Image: Cover, Judaisms: A Twenty-First Century Introduction to Jews and Jewish Identities by Aaron J. Hahn Tapper
Judaisms: A Twenty-First Century Introduction to Jews and Jewish Identities by Aaron J. Hahn Tapper is a wonderful exploration of the Jewish world as it exists today.
The organization of the book is a radical departure from the average “Intro to Judaism” text. The book explores the question of Jewish identity by looking at 21st century Jewish communities and the ways in which actual live Jews express their identities.
The author arranges Jewish topics into themes such as “Sinais,” “Zions,” “Diasporas,” “Genocides,” and “Futures.” He takes an interdisciplinary approach, consulting theological, sociological, historical and literary resources to examine Jewish life in terms of each theme.
Looking at this book as a rabbi, I am challenged and fascinated. Where I have been trained to look to traditional rabbinic literature for insight (and let’s face it, for rules) Dr. Hahn Tapper gets right at the questions that bother my students most by using a multiplicity of disciplines to examine Jewish reality on the ground. This approach is important because the last 50 years have brought enormous changes to Judaism. The intermarriage rate is nearly 70% in some communities. The status of women has shifted dramatically in liberal Judaism: women serve as rabbis and as rabbinical school professors and deans. LGBTQ Jews are challenging old norms while reexamining traditional texts for new insights.
The title, “Judaisms” may give some pause. Personally I find it refreshing to acknowledge that while we can all say the Shema we may understand it quite differently, and live out those understandings in different ways. We have a common history, with smaller communal side-trips, and both the common history and the local variations are authentic. Too often we frame these differences as a test of authenticity and then use them to bully one another. We may all observations of difference a game of “I’m Jewier than you,” an ugly little pastime that does not serve our communities well.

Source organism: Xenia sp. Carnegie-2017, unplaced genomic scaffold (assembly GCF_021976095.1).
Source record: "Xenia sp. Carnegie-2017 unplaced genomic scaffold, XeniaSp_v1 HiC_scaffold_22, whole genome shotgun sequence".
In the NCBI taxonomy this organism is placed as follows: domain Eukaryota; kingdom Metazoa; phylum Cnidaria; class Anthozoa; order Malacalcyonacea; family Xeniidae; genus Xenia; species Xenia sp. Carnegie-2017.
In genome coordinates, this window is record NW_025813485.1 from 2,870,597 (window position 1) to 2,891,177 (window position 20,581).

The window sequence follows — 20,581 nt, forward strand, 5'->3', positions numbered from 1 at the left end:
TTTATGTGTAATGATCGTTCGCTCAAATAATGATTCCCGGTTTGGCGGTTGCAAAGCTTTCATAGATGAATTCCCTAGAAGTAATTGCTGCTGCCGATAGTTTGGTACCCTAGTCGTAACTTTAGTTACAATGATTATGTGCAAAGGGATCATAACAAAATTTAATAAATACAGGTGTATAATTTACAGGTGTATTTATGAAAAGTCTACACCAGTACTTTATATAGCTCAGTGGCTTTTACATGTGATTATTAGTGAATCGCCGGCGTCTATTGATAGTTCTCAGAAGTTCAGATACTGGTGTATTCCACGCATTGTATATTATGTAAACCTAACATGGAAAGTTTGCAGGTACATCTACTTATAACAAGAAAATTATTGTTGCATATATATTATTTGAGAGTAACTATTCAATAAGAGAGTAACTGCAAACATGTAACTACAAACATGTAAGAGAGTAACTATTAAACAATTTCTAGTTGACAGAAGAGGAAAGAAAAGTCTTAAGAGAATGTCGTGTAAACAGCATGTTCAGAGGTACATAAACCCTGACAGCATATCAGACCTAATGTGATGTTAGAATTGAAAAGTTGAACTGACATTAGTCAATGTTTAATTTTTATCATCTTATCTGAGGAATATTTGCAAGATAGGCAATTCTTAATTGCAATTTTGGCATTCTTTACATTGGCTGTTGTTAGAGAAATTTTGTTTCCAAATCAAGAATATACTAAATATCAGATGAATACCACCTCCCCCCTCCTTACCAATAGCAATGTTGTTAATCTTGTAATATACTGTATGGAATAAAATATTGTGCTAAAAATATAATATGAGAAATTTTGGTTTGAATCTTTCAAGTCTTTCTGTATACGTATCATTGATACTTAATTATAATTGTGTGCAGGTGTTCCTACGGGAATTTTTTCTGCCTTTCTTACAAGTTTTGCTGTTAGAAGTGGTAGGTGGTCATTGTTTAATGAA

I like this book so much that I’m adding it to my list of recommended texts, and considering it as an additional text for my Introduction to Judaism classes next year. It is substantial but not heavy reading, as it was written to be a text for an undergraduate-level college Introduction to Judaism course. The illustrations are beautiful and plentiful. It comes with online resources as well, provided via the University of California Press website.
Dr. Hahn Tapper is the Mae and Benjamin Swig Associate Professor in Jewish Studies, and the Founder and Director of the Swig Program in Jewish Studies and Social Justice at the University of San Francisco.